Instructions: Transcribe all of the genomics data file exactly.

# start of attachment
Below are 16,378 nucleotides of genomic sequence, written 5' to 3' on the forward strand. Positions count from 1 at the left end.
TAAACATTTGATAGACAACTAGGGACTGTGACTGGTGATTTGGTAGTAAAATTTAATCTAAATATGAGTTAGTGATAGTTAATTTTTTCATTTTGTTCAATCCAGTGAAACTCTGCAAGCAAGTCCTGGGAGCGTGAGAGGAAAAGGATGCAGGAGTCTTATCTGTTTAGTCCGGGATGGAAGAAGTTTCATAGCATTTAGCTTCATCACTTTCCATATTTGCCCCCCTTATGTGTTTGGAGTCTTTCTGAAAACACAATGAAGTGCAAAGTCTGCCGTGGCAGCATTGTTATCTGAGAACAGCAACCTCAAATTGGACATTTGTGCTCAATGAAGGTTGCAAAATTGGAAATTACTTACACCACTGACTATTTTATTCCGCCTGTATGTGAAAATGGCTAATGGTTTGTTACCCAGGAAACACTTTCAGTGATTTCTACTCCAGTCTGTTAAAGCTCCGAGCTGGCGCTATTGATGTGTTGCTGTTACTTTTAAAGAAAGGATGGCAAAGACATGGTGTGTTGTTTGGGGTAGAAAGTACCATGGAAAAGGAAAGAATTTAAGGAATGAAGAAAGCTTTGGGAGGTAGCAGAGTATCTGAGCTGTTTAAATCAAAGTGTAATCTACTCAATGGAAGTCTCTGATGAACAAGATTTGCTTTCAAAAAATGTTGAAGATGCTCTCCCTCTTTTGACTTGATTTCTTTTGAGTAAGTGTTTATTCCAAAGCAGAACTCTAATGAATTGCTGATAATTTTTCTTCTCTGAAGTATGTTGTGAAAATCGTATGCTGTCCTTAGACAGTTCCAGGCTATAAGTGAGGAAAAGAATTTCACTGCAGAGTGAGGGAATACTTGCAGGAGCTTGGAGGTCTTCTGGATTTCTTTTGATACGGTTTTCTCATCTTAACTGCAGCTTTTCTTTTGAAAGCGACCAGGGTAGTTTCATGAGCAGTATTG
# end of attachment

Below are 16,378 nucleotides of genomic sequence, written 5' to 3' on the forward strand. Positions count from 1 at the left end.
TAAACATTTGATAGACAACTAGGGACTGTGACTGGTGATTTGGTAGTAAAATTTAATCTAAATATGAGTTAGTGATAGTTAATTTTTTCATTTTGTTCAATCCAGTGAAACTCTGCAAGCAAGTCCTGGGAGCGTGAGAGGAAAAGGATGCAGGAGTCTTATCTGTTTAGTCCGGGATGGAAGAAGTTTCATAGCATTTAGCTTCATCACTTTCCATATTTGCCCCCCTTATGTGTTTGGAGTCTTTCTGAAAACACAATGAAGTGCAAAGTCTGCCGTGGCAGCATTGTTATCTGAGAACAGCAACCTCAAATTGGACATTTGTGCTCAATGAAGGTTGCAAAATTGGAAATTACTTACACCACTGACTATTTTATTCCGCCTGTATGTGAAAATGGCTAATGGTTTGTTACCCAGGAAACACTTTCAGTGATTTCTACTCCAGTCTGTTAAAGCTCCGAGCTGGCGCTATTGATGTGTTGCTGTTACTTTTAAAGAAAGGATGGCAAAGACATGGTGTGTTGTTTGGGGTAGAAAGTACCATGGAAAAGGAAAGAATTTAAGGAATGAAGAAAGCTTTGGGAGGTAGCAGAGTATCTGAGCTGTTTAAATCAAAGTGTAATCTACTCAATGGAAGTCTCTGATGAACAAGATTTGCTTTCAAAAAATGTTGAAGATGCTCTCCCTCTTTTGACTTGATTTCTTTTGAGTAAGTGTTTATTCCAAAGCAGAACTCTAATGAATTGCTGATAATTTTTCTTCTCTGAAGTATGTTGTGAAAATCGTATGCTGTCCTTAGACAGTTCCAGGCTATAAGTGAGGAAAAGAATTTCACTGCAGAGTGAGGGAATACTTGCAGGAGCTTGGAGGTCTTCTGGATTTCTTTTGATACGGTTTTCTCATCTTAACTGCAGCTTTTCTTTTGAAAGCGACCAGGGTAGTTTCATGAGCAGTATTG